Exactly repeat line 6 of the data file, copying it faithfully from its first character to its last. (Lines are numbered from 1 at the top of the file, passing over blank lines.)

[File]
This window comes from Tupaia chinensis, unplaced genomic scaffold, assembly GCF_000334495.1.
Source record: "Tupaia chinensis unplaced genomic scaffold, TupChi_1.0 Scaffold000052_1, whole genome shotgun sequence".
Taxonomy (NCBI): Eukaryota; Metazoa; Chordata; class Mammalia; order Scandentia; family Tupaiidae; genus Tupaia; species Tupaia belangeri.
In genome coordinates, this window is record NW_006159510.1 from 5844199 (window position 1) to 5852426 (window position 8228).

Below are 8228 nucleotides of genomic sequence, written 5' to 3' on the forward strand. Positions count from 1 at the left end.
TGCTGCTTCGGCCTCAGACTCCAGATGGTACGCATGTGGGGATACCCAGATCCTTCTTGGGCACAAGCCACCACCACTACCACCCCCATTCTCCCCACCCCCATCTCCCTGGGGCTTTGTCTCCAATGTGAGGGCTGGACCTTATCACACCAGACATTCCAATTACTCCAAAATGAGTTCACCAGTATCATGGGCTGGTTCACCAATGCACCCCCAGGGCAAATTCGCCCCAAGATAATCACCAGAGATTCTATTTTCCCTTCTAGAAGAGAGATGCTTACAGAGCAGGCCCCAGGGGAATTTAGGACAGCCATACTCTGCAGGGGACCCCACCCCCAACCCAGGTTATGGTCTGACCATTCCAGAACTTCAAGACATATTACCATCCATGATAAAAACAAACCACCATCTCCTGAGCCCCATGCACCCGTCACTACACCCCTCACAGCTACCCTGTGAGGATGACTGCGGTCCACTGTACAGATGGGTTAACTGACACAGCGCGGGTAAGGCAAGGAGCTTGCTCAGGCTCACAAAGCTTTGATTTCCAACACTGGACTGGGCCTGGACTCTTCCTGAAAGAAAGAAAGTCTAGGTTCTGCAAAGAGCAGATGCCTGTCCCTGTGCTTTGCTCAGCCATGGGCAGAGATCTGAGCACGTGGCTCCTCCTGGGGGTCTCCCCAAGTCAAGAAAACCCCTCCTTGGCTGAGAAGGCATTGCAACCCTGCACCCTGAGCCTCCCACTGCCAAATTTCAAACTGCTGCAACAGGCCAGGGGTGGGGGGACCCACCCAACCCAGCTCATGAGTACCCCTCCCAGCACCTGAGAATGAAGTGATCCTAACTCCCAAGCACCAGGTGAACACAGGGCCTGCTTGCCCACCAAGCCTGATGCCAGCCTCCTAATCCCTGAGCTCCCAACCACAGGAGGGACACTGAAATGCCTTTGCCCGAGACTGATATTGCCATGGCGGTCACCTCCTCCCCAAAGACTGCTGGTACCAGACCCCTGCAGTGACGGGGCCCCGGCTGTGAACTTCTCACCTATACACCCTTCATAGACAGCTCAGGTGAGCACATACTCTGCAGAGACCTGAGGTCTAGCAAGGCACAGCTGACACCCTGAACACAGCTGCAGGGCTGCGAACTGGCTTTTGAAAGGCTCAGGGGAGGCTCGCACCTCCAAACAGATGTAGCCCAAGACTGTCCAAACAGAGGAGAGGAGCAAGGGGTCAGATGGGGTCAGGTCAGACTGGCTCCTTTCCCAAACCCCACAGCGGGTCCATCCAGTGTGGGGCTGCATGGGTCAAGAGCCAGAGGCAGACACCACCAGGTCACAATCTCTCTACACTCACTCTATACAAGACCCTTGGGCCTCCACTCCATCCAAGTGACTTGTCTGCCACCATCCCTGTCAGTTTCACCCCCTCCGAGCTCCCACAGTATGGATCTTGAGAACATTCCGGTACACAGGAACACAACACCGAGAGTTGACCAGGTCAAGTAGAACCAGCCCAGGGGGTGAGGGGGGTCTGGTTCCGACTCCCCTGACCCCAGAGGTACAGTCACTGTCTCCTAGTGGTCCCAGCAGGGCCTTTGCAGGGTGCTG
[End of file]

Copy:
TGCTGCTTCGGCCTCAGACTCCAGATGGTACGCATGTGGGGATACCCAGATCCTTCTTGGGCACAAGCCACCACCACTACCACCCCCATTCTCCCCACCCCCATCTCCCTGGGGCTTTGTCTCCAATGTGAGGGCTGGACCTTATCACACCAGACATTCCAATTACTCCAAAATGAGTTCACCAGTATCATGGGCTGGTTCACCAATGCACCCCCAGGGCAAATTCGCCCCAAGATAATCACCAGAGATTCTATTTTCCCTTCTAGAAGAGAGATGCTTACAGAGCAGGCCCCAGGGGAATTTAGGACAGCCATACTCTGCAGGGGACCCCACCCCCAACCCAGGTTATGGTCTGACCATTCCAGAACTTCAAGACATATTACCATCCATGATAAAAACAAACCACCATCTCCTGAGCCCCATGCACCCGTCACTACACCCCTCACAGCTACCCTGTGAGGATGACTGCGGTCCACTGTACAGATGGGTTAACTGACACAGCGCGGGTAAGGCAAGGAGCTTGCTCAGGCTCACAAAGCTTTGATTTCCAACACTGGACTGGGCCTGGACTCTTCCTGAAAGAAAGAAAGTCTAGGTTCTGCAAAGAGCAGATGCCTGTCCCTGTGCTTTGCTCAGCCATGGGCAGAGATCTGAGCACGTGGCTCCTCCTGGGGGTCTCCCCAAGTCAAGAAAACCCCTCCTTGGCTGAGAAGGCATTGCAACCCTGCACCCTGAGCCTCCCACTGCCAAATTTCAAACTGCTGCAACAGGCCAGGGGTGGGGGGACCCACCCAACCCAGCTCATGAGTACCCCTCCCAGCACCTGAGAATGAAGTGATCCTAACTCCCAAGCACCAGGTGAACACAGGGCCTGCTTGCCCACCAAGCCTGATGCCAGCCTCCTAATCCCTGAGCTCCCAACCACAGGAGGGACACTGAAATGCCTTTGCCCGAGACTGATATTGCCATGGCGGTCACCTCCTCCCCAAAGACTGCTGGTACCAGACCCCTGCAGTGACGGGGCCCCGGCTGTGAACTTCTCACCTATACACCCTTCATAGACAGCTCAGGTGAGCACATACTCTGCAGAGACCTGAGGTCTAGCAAGGCACAGCTGACACCCTGAACACAGCTGCAGGGCTGCGAACTGGCTTTTGAAAGGCTCAGGGGAGGCTCGCACCTCCAAACAGATGTAGCCCAAGACTGTCCAAACAGAGGAGAGGAGCAAGGGGTCAGATGGGGTCAGGTCAGACTGGCTCCTTTCCCAAACCCCACAGCGGGTCCATCCAGTGTGGGGCTGCATGGGTCAAGAGCCAGAGGCAGACACCACCAGGTCACAATCTCTCTACACTCACTCTATACAAGACCCTTGGGCCTCCACTCCATCCAAGTGACTTGTCTGCCACCATCCCTGTCAGTTTCACCCCCTCCGAGCTCCCACAGTATGGATCTTGAGAACATTCCGGTACACAGGAACACAACACCGAGAGTTGACCAGGTCAAGTAGAACCAGCCCAGGGGGTGAGGGGGGTCTGGTTCCGACTCCCCTGACCCCAGAGGTACAGTCACTGTCTCCTAGTGGTCCCAGCAGGGCCTTTGCAGGGTGCTG